By Rebecca Bulnes
By Laurie Charles
By Chuck Strouse
By Lee Zimmerman
By Laurie Charles
By Falyn Freyman
By Hans Morgenstern
Around 2 p.m. on a recent Sunday afternoon, the South Florida sky beating down on Lincoln Road has not yet taken up its mean-spirited game of scorch-drench-scorch-drench-scorch. And the pleasant weather has put the pedestrian mall's self-proclaimed "wordologist" and MC, Dr. Geek, in a good mood. Setting up an aluminum folding chair — his throne — the king of the South Beach street performers sits down to hold court.
He watches the stream of shoppers — a fine array of princesses, queens, and knights, and of course scheming gangs of cackling jesters. He smilingly calls to them one by one, pointing out their foibles and conceits through gentle, lighthearted rhymes. Geek (as in "geeked-up," or hyped-up, he says) is jovial. He is adored.
He is not, however, a diamond-studded king. He's much more concerned with the humble tools of his trade: a working microphone, a battery-operated mini-amp/speaker combo, a CD Walkman, and the folding chair. The Walkman is Geek's DJ of sorts, providing all the beats that suit his needs. These are old-school needs, slow and lo-fi. And when the Detroit native glides into his good-natured, humorous freestyle, it's impossible to ignore.
That's equally true for strolling shoppers as well as entertainment biz luminaries. In 1993, Geek says, the great Bo Diddley brought him onstage for a short jam, after meeting him in Los Angeles at the KFC Music Competition where Diddley was a celebrity judge. Bo reportedly said of grand-prize-winner Geek: "He's what I would call authentic.... And I never heard him use a cuss word."
More recently, a 2006 stint entertaining the throngs outside the El Capitan Theater in Hollywood, California, garnered Geek an invitation inside, as guest MC for the Jimmy Kimmel Live! show. (Outside, he also met the indie rockers and critical darlings of The Hold Steady.) Locally, members of the avant-garde burlesque/cabaret troupe Circ X enlisted him to MC their Monday-night shows at club Dream in South Beach.
Corporate America has come knocking too. Survivors of Nineties late-night infomercials will recognize him, especially if he dons a pair of sunglasses: Geek is the "hip-hopper" who famously appeared in the decade's ubiquitous BluBlocker ads. A savvy exec for a direct-marketing sunglasses company saw Geek doing his thing in his native Venice Beach and promptly asked for a rap about the product. The resulting rhyming testimonial became the most popular segment of the infomercial. The giddy marketing man returned a few days later with the camera crew and gave Geek a free pair of BluBlockers. His thank-you was another freestyle, which also ended up in the commercials.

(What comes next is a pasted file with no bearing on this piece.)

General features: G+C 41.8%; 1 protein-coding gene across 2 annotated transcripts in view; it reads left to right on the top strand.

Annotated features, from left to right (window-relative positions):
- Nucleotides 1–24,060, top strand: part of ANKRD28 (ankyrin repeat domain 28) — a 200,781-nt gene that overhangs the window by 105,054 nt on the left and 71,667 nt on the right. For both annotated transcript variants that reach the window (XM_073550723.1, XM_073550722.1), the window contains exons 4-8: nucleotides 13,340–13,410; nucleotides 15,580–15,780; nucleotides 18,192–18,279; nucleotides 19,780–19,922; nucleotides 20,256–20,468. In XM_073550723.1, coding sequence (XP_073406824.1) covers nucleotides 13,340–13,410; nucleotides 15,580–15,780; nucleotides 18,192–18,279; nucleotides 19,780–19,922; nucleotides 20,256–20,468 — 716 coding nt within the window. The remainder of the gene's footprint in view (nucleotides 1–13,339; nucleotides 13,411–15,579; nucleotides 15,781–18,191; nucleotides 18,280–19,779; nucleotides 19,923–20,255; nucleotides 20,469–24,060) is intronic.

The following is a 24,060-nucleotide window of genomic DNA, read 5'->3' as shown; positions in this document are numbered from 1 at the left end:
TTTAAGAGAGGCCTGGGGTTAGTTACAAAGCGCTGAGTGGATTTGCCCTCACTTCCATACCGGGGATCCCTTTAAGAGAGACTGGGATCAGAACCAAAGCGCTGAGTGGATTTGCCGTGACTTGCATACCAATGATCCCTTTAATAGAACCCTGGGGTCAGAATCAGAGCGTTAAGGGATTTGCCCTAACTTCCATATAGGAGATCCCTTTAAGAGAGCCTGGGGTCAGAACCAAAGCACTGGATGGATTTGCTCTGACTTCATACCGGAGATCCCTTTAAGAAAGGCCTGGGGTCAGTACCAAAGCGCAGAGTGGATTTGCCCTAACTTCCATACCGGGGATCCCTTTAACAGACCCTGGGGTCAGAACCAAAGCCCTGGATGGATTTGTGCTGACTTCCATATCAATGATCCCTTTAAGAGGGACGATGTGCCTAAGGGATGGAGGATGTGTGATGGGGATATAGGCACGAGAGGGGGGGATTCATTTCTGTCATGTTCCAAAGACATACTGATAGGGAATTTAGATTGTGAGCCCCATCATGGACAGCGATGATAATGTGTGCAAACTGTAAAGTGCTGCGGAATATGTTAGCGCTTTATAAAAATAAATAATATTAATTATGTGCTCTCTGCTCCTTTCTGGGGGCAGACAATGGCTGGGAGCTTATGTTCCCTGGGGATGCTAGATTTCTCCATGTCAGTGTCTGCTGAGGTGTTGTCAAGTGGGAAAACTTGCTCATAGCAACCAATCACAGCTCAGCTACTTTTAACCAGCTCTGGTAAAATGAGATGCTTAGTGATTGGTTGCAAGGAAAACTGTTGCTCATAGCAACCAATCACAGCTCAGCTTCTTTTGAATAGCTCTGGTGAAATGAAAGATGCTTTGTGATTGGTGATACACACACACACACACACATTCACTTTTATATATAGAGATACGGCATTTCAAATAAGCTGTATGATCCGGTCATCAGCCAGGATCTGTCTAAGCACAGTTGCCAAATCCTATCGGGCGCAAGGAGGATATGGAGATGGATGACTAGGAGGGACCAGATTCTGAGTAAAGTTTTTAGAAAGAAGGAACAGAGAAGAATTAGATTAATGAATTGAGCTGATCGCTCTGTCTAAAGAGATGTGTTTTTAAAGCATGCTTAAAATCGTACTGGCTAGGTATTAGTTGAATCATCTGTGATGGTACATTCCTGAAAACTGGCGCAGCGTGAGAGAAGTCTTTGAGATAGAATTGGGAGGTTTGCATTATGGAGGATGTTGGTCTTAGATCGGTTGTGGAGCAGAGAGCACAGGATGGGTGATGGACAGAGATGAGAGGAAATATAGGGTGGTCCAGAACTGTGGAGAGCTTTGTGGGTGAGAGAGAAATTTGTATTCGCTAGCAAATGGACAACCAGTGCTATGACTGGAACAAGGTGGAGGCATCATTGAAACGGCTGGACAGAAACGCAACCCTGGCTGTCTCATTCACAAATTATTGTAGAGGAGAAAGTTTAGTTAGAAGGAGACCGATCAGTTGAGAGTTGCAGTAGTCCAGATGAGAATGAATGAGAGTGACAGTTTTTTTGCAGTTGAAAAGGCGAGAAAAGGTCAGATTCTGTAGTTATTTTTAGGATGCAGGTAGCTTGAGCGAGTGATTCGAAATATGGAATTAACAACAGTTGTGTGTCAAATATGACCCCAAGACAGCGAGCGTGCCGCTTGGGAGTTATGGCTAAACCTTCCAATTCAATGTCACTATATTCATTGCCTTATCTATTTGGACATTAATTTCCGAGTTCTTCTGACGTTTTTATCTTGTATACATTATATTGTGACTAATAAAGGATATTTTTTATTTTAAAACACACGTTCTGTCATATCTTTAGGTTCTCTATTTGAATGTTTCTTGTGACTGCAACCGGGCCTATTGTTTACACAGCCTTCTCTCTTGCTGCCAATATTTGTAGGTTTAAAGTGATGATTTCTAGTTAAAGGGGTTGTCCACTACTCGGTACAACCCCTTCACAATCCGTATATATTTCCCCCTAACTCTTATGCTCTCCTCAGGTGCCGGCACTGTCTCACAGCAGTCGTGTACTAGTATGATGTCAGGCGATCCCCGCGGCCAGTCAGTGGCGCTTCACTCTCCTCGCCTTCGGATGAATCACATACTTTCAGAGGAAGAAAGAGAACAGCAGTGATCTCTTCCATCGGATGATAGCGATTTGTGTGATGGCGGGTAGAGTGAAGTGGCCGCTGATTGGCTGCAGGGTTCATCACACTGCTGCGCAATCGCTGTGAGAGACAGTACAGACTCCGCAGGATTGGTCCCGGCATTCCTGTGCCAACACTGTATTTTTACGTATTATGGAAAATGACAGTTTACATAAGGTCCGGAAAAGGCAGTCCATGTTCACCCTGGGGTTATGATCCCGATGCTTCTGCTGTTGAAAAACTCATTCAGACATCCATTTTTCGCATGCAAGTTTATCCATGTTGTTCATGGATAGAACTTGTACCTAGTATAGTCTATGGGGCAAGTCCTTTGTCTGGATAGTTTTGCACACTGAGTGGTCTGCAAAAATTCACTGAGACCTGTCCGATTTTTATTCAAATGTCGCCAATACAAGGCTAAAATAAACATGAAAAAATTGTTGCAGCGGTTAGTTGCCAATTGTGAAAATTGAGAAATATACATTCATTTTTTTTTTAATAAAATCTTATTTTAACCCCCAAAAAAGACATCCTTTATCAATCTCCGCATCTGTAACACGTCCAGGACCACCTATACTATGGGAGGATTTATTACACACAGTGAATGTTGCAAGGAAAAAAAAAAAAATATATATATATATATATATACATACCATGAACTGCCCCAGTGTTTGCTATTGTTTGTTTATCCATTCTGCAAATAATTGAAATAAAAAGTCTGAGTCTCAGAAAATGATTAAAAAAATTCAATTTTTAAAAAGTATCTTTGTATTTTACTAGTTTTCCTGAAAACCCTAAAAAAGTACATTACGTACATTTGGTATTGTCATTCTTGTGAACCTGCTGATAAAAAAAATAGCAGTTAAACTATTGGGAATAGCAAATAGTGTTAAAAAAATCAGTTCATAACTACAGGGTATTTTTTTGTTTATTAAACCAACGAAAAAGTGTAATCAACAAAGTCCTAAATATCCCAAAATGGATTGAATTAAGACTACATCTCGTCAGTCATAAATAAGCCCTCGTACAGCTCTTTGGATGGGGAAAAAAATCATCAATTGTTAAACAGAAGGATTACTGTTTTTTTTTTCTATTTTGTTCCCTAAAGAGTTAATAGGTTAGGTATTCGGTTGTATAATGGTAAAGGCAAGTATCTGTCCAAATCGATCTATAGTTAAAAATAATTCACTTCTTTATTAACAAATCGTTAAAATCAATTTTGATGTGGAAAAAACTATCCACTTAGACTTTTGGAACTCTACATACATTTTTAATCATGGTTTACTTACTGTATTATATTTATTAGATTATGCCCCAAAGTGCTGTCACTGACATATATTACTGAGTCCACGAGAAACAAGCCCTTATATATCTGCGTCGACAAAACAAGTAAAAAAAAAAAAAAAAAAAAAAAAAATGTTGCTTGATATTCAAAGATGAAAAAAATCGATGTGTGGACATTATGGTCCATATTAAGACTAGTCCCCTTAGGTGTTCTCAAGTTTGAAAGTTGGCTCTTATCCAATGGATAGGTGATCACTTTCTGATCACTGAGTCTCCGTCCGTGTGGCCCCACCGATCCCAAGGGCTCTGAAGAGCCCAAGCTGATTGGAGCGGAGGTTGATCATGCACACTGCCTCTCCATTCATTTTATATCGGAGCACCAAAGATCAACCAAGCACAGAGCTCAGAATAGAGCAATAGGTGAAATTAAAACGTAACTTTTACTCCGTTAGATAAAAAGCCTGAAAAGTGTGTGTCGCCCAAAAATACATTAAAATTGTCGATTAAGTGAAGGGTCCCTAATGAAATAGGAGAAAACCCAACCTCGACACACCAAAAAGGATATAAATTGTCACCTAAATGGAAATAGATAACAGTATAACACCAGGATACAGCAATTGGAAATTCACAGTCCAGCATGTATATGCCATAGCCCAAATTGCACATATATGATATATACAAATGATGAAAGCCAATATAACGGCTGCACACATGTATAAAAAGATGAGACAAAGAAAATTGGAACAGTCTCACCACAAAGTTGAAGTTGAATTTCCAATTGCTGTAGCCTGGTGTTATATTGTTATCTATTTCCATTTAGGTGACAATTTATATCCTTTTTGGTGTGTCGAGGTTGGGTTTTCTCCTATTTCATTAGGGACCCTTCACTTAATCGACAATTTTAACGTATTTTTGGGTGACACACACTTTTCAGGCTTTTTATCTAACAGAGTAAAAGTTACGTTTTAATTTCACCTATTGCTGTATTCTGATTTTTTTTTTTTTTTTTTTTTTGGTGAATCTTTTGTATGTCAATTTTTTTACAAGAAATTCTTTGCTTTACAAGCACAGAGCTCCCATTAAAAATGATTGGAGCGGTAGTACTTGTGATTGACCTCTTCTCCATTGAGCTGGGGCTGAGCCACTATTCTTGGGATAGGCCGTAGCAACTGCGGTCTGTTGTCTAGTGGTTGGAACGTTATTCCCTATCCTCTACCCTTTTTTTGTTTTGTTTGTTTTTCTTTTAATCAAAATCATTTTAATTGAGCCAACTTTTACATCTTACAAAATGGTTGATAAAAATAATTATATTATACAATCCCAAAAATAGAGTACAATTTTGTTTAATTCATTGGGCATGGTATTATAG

Geek began rhyming at age 18, when he landed a route with an ice-cream company. Ice-cream man Geek would get on the truck's crackly PA system, creating songs and raps encouraging kids to "cooperate with their parents and generally behave good," he says. Before long, young and old would demand a verse or two before making their purchases, he recalls with a grin.
Here Geek goes off on a little tangent, and a tangent from the wordologist (he prefers this term to rapper) is usually a treat — this time literally. "You know the Creamsicles you get nowadays? They ain't nothin' like the original. If you want that original flavor, you gotta getcha the, uh, the, uh, orange sherbet. And then add uh, uh, uh ... vanilla ice cream." The last word comes out like percussion — a short drum roll followed by the soft ding of a triangle.
Through his approachability and disarming charm, Geek sometimes out-teddy-bears even the Elton John-loving Biz Markie, whose flow his resembles. Add the easy-breezy manner of Slick Rick and the result makes Snoop Dogg sound like he's trying too hard. It allows Geek to drop extended rhymes on little kids at Lincoln Road Mall as their parents look on, only slightly nervous at the sight of their offspring dancing and twirling to 300-plus pounds of MC. Your dog doesn't dig the drum sample and barks at Dr. Geek? Expect Geek to bark back. When the primitive conversation is over, canine and wordologist will have come to an understanding.
As evening approaches, a stylish woman struts by. "Lady in purple! What's your name? Yeah, you."
"Carmen," comes the shy reply.
And it's on: "Elegant Carmen, oh so charmin'. You don't mind, can I call you darlin', Carmen?" By now seven people have stopped, bouncing, laughing, and shouting encouragement. Then a heavily bearded man in a black suit and fedora walks at a good clip into the picture.
"Orthodox Jew, comin' through," Geek breaks it down with his patented sense of economy. But it's friendly, and as usual, no feathers are ruffled, and King Geek continues addressing his domain. It's a land where pretty ladies, true gentlemen, children, dogs, ice cream, and the language of music rule. Geek is king, but also above all, a gracious host.